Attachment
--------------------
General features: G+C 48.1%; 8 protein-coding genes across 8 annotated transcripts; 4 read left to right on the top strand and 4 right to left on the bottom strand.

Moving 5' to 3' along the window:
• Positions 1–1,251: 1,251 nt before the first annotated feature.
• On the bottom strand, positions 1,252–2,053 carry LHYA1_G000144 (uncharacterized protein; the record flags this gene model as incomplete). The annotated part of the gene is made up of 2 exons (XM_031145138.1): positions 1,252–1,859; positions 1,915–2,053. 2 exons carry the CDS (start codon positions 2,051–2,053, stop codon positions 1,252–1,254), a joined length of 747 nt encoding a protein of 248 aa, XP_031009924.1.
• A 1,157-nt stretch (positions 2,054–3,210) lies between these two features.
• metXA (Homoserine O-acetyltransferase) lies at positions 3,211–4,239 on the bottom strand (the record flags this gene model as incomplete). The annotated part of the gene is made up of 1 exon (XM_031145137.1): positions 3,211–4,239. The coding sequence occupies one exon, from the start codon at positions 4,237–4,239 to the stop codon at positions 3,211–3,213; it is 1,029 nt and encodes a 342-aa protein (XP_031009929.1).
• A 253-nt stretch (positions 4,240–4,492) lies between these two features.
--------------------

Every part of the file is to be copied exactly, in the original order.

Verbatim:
General features: G+C 48.1%; 8 protein-coding genes across 8 annotated transcripts; 4 read left to right on the top strand and 4 right to left on the bottom strand.

Moving 5' to 3' along the window:
• Positions 1–1,251: 1,251 nt before the first annotated feature.
• On the bottom strand, positions 1,252–2,053 carry LHYA1_G000144 (uncharacterized protein; the record flags this gene model as incomplete). The annotated part of the gene is made up of 2 exons (XM_031145138.1): positions 1,252–1,859; positions 1,915–2,053. 2 exons carry the CDS (start codon positions 2,051–2,053, stop codon positions 1,252–1,254), a joined length of 747 nt encoding a protein of 248 aa, XP_031009924.1.
• A 1,157-nt stretch (positions 2,054–3,210) lies between these two features.
• metXA (Homoserine O-acetyltransferase) lies at positions 3,211–4,239 on the bottom strand (the record flags this gene model as incomplete). The annotated part of the gene is made up of 1 exon (XM_031145137.1): positions 3,211–4,239. The coding sequence occupies one exon, from the start codon at positions 4,237–4,239 to the stop codon at positions 3,211–3,213; it is 1,029 nt and encodes a 342-aa protein (XP_031009929.1).
• A 253-nt stretch (positions 4,240–4,492) lies between these two features.